Islander Sculpture Students Install Living Sculptures on Campus

CORPUS CHRISTI, Texas – The already scenic campus of the Island University has been enhanced by the installation of 13 “living sculptures” that were designed by students in the spring 2022 Sculpture Fabrication class taught by Texas A&M University-Corpus Christi Visiting Assistant Professor of Sculpture and Ceramics April Terra Livingston.

All 13 sculptures represent species native to Corpus Christi and range from a giant centipede that is 8 feet long to a banded armadillo that is roughly 4 feet long to the famed and world’s most endangered species of sea turtle: Kemp’s ridley. Over the past three weeks, nine students as well as Livingston herself have created stuffed topiary that consist of lightweight metal frames that are filled with moss, which serves as a growing medium, and live plants to create a freestanding display that doesn’t require a pot.

Livingston said the project, which is a major grade for the students, was made possible by generous donations by Corpus Christi businesses as well as funding support by the Environmental Committee of Texas A&M-Corpus Christi.

“It first started out with a Gill Garden Center & Landscape Company – they actually bought us a pallet of sphagnum moss, which was worth over $600,” Livingston said. “I also spoke to Turner’s Gardenland, and they donated $300 worth of plants. I also worked with the Environmental Committee on campus which also gave us $2,000 to make all the things we needed for installation. Office Depot provided $100 in signage. We got a lot of support from everybody.”

Livingston said the designs, which have been installed in various locations near the Michael and Karen O’Connor Building, the Mary and Jeff Bell Library, and the Center for the Sciences, will be in place through at least May 7.

“After we are done with this installation, the plants will be donated to the Islander Green Team so that they can be planted on campus,” Livingston said.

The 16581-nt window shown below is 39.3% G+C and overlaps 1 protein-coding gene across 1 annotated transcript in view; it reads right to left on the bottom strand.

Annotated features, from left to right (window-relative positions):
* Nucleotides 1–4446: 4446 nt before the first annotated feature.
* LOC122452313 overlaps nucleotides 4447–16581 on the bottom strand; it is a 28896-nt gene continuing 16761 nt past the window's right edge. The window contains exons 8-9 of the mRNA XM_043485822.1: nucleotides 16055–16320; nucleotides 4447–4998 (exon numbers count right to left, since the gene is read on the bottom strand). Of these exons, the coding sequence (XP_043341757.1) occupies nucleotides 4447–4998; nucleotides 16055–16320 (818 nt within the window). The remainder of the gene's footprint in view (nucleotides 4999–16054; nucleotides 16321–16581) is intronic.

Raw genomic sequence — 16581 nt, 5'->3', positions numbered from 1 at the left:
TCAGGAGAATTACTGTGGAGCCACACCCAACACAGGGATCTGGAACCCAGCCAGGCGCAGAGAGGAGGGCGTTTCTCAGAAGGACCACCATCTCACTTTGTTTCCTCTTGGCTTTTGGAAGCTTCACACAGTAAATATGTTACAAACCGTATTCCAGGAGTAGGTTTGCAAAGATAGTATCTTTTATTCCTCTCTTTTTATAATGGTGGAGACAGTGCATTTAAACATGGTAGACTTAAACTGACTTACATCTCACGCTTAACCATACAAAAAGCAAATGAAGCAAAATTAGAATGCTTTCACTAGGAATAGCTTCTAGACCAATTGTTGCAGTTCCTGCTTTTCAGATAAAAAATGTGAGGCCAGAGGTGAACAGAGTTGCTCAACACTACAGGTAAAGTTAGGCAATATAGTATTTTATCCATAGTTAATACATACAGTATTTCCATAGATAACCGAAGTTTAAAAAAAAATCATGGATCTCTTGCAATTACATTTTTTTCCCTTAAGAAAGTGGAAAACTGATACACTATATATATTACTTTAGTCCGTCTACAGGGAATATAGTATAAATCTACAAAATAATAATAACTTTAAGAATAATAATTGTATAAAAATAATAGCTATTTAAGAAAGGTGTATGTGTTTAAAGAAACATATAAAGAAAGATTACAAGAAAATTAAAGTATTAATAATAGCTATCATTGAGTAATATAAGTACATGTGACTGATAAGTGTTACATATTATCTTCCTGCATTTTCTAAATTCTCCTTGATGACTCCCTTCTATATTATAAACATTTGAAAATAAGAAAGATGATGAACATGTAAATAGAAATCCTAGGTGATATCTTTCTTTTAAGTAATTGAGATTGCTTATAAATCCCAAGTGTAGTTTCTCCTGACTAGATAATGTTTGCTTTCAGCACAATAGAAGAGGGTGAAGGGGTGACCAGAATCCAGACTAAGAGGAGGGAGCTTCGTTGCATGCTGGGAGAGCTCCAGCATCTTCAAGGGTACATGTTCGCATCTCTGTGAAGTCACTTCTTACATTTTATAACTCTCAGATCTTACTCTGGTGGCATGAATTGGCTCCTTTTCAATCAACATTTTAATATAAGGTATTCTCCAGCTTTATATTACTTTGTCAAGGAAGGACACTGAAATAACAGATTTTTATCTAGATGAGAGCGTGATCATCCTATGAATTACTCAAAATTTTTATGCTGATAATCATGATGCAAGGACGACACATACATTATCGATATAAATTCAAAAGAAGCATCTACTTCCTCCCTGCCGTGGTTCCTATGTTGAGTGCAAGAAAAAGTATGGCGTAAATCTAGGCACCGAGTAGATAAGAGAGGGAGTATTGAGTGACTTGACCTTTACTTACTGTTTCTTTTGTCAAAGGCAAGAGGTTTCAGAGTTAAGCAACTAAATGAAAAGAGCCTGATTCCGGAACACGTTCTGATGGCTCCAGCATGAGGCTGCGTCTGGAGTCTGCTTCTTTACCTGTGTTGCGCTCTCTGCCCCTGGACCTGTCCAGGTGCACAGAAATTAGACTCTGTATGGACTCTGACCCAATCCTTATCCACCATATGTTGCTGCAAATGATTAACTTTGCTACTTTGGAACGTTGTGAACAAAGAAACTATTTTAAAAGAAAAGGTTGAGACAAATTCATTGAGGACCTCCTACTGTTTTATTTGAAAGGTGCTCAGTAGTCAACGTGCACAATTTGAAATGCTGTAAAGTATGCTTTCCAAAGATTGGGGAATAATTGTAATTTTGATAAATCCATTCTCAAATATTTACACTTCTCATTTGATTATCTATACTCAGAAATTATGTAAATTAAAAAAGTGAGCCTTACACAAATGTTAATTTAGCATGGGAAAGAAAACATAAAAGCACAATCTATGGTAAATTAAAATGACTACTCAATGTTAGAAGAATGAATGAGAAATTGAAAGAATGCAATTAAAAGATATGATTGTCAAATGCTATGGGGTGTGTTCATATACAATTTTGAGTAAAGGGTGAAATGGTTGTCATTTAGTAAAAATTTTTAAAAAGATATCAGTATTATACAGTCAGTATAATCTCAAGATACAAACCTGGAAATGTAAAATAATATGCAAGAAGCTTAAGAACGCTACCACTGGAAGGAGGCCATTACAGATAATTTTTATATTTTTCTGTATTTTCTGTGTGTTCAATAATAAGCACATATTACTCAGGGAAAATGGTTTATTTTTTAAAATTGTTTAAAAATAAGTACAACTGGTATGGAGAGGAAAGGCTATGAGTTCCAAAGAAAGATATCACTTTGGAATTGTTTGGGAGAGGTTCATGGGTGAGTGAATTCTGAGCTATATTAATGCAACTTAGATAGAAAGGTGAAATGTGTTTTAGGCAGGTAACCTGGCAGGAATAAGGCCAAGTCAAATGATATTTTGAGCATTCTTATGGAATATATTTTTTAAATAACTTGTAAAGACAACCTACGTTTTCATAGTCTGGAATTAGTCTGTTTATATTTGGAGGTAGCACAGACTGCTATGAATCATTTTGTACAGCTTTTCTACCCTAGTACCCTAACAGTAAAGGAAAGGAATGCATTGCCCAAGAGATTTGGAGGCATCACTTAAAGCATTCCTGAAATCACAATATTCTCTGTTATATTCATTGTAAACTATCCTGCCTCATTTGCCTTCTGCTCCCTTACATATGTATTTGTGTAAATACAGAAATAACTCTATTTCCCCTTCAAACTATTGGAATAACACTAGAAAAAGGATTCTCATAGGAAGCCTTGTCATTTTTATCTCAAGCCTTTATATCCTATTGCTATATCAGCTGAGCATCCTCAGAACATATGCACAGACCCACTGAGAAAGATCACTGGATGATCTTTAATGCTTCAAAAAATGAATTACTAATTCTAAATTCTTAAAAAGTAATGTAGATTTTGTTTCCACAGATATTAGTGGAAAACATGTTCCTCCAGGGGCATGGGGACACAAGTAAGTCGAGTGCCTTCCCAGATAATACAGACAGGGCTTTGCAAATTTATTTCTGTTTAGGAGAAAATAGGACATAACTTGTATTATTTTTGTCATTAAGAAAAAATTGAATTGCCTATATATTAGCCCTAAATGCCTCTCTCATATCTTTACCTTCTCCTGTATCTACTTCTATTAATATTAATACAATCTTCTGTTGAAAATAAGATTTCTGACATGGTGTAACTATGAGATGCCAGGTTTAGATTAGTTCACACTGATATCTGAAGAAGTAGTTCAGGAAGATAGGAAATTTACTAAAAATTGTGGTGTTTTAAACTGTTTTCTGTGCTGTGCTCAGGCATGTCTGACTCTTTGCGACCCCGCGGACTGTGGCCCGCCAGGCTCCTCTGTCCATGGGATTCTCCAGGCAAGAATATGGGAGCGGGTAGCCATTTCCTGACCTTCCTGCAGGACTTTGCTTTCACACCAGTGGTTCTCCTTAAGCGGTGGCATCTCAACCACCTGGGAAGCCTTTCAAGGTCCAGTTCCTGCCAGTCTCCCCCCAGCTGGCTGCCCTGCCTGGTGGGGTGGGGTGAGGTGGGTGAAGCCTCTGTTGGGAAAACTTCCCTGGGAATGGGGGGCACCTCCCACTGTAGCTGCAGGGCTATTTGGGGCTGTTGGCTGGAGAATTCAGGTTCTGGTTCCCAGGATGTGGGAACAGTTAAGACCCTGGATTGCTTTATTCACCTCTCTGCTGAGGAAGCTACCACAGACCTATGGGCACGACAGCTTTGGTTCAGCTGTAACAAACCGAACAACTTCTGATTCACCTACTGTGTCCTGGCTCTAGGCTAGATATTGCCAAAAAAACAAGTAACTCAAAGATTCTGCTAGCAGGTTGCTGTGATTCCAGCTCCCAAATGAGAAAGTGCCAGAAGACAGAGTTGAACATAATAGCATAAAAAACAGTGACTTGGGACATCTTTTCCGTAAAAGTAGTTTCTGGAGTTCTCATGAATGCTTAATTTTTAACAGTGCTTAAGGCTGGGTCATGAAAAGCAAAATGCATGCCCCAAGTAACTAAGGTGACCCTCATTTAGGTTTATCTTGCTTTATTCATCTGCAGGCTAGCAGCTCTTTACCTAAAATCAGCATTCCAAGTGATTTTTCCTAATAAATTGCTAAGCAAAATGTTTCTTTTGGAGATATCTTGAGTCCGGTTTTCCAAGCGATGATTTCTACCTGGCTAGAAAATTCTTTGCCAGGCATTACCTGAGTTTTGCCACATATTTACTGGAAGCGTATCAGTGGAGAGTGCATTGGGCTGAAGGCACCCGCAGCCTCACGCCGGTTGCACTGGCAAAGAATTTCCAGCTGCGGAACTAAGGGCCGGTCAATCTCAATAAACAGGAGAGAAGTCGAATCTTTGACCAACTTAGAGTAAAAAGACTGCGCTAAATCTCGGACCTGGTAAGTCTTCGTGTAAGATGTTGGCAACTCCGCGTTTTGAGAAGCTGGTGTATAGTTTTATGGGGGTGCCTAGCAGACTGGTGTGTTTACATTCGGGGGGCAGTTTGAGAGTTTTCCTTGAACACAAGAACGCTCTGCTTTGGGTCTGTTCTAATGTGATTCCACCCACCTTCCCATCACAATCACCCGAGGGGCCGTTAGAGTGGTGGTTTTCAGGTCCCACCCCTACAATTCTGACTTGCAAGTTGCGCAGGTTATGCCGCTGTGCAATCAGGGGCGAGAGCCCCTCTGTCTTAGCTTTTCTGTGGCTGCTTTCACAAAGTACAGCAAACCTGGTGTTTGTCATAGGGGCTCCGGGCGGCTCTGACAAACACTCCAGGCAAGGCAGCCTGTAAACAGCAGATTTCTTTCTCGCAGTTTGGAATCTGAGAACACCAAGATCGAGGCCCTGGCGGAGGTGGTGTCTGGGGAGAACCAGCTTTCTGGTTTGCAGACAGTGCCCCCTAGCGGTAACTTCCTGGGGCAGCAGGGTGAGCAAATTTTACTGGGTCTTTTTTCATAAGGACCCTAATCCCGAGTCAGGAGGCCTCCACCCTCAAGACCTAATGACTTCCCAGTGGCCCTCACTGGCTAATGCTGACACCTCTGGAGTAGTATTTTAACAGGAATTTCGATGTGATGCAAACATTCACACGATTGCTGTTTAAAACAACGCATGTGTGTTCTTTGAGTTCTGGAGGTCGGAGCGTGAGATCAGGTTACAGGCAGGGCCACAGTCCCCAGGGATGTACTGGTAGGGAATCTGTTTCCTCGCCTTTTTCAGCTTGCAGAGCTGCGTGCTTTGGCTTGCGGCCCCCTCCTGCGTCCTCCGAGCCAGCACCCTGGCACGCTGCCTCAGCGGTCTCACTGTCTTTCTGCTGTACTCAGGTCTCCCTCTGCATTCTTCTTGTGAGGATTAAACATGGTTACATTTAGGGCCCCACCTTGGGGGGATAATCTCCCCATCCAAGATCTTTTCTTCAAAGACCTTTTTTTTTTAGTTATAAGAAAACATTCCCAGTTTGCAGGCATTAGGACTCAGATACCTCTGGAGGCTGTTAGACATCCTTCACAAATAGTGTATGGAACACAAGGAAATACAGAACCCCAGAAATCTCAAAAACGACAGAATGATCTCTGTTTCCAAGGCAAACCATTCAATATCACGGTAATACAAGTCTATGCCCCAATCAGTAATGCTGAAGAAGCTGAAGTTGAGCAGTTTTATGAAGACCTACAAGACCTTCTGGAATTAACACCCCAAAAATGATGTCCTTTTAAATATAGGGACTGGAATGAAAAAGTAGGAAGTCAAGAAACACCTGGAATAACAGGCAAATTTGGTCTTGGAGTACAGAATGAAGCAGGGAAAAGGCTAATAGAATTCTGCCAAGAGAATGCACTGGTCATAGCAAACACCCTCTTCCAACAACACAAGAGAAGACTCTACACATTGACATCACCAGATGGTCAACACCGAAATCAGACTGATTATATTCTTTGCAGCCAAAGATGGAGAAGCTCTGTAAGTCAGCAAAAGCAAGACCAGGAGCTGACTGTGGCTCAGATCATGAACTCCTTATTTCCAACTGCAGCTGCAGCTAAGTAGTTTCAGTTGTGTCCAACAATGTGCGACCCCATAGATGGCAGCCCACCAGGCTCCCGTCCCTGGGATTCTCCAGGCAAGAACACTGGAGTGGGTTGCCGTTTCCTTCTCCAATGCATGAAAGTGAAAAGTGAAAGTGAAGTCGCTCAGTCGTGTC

One of the students in the fabrication sculpture class is Jessica Palitza ’22, a four-year member of the Islander Green Team and its current president. She has designed a fiery skipper butterfly that is about 4 feet wide.

“It's been interesting – thinking of what animal you wanted to make and then turning it into a wire frame and figuring out which plants can represent this animal,” Palitza said. “I tried to choose a lot of pollinator-friendly plants, so I have lantana, which is friendly for bees and butterflies. I’m hoping that we will be able to see some actual butterflies around it.”

Palitza, an environmental science major, said she opted to enroll in the sculpture fabrication class after meeting Livingston last fall. 

“Professor Livingston contacted me last November about creating more green spaces on campus,” Palitza said. “She really instilled the idea of sculpting with plants. And I happened to have free time in my last semester so I decided to take the class.”

Livingston said she was pleased to have an opportunity to share her expertise in creating living sculptures with TAMU-CC students.

“These students got to learn welding, and they are also learning about native species,” she said. “It’s awesome to make people aware of the nature that surrounds them. I think these are super fun sculptures; it’s a great way to educate and engage our campus community.”